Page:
In the coming weeks, a bill that would alter Home Owner’s Association (HOA) voting laws and rental bans in HOA neighborhoods is due to face a Senate Housing Committee vote.
Assembly Bill 3182, authored by Assemblyman Phil Ting (D-San Francisco), would effectively make rental bans in HOAs illegal, allowing up to 25% of HOA neighborhoods to be rental properties. Current homeowners in HOAs would no longer to be able to vote on having rental bans below the 25% mark, with any current “grandfathered” restrictions in HOAs in the state being removed by AB 3182.
An exception in voting and rental restrictions would be short-term rentals such as Airbnb properties, Under AB 3182, these can still be restricted in HOA neighborhoods.
Assemblyman Ting wrote the bill to help combat the housing and homelessness crises in California, noting that many are currently prohibited from renting houses under HOA rules. Other supporters have also said that house rentals would help bridge the middle-class housing shortage, freeing up cheaper apartments for lower-income Californians in need of housing.
“We must marshal all available resources to address the housing and homelessness crisis,” said Assemblyman Ting in June. “There are millions of homes across the state that have the potential to be rented to Californians in need of housing but that are prohibited from being leased under outdated homeowners association rules. AB 3182 prohibits rental bans in HOAs to allow homeowners who want to rent out their homes.”
Housing advocates agreed with the Assemblyman.
“These areas effectively lock out many potential residents,” said Los Angeles housing advocate Gabriella Ybarra to the Globe. “It’s like an income-based redlining, because many people can’t afford to buy, and the nicest and safest areas are almost exclusively houses and condos, which require buying.”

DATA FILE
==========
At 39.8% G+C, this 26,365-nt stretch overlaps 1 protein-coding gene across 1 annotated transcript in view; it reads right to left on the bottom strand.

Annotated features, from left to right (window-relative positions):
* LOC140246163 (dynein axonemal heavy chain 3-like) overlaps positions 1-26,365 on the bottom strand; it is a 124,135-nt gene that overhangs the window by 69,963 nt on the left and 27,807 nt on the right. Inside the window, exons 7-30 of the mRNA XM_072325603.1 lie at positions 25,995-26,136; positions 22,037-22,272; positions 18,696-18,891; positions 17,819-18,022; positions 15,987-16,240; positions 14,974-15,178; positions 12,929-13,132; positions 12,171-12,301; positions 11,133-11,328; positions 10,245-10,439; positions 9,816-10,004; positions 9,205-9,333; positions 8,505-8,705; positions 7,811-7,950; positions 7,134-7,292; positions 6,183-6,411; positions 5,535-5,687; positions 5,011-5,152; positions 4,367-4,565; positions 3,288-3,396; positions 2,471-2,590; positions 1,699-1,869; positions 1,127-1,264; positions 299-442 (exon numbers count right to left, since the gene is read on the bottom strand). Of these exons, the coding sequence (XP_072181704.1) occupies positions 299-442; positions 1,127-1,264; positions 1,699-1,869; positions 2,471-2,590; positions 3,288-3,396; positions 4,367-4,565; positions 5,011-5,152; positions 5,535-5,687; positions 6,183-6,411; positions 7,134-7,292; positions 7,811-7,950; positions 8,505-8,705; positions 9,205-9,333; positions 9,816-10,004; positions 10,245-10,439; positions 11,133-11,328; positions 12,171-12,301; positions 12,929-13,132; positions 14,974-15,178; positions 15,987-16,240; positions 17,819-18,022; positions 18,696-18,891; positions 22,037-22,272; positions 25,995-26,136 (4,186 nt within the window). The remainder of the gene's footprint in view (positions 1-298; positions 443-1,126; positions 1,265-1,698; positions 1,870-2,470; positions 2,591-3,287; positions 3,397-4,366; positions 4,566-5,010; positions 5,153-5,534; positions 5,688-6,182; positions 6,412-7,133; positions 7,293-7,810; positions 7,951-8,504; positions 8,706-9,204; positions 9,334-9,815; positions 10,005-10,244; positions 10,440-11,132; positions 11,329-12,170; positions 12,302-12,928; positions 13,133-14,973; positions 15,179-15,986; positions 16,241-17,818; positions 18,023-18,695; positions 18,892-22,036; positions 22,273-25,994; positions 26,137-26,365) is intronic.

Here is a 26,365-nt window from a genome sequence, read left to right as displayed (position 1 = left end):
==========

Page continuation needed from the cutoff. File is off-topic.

“This bill would help many people, especially people of color, find good rentable housing.”
“A bonus effect is this perhaps shutting down some HOA areas, which regardless of income level or race or gender, are very much despised because of how much they limit residents.”
Opponents of the bill stress the need to retain ownership rights and to allow HOAs to bring in residents who won’t harm those in the neighborhood.
“HOAs make sure of residents before moving in,” explained Saul Emerson, an orange County HOA president, to the California Globe. “Many neighborhoods allow whatever to go on, and that can be detrimental to other residents. Others have noise issues, crime issues, and other faults.”
“HOAs aren’t for everyone. I get that. I’ve had some potential residents decide not to come here because of the ‘atmosphere’, and that’s fine. But we have rental restrictions in place because they are way more likely to keep up with their home and not treat it like a rental. They’re more likely not to do anything crazy to reduce property values. It makes perfect sense to have restrictions and allowing residents to vote whether they want rentals here. That bill goes against the wishes of the people that live here and in others HOAs.”
Supporters also note that the rentals, due to factors such as insurance costs and additional upkeep, could actually cost more than a traditional mortgage, effectively helping only making HOA neighborhoods even richer.
“People only pay more under this. It’s crazy,” added Emerson.
The bill has gotten a large degree of support from Democrats and some Republicans crossing the aisle, with the Assembly vote in June coming to 55-17 in favor. Many Senators have hinted at a probable similar result in the Senate.
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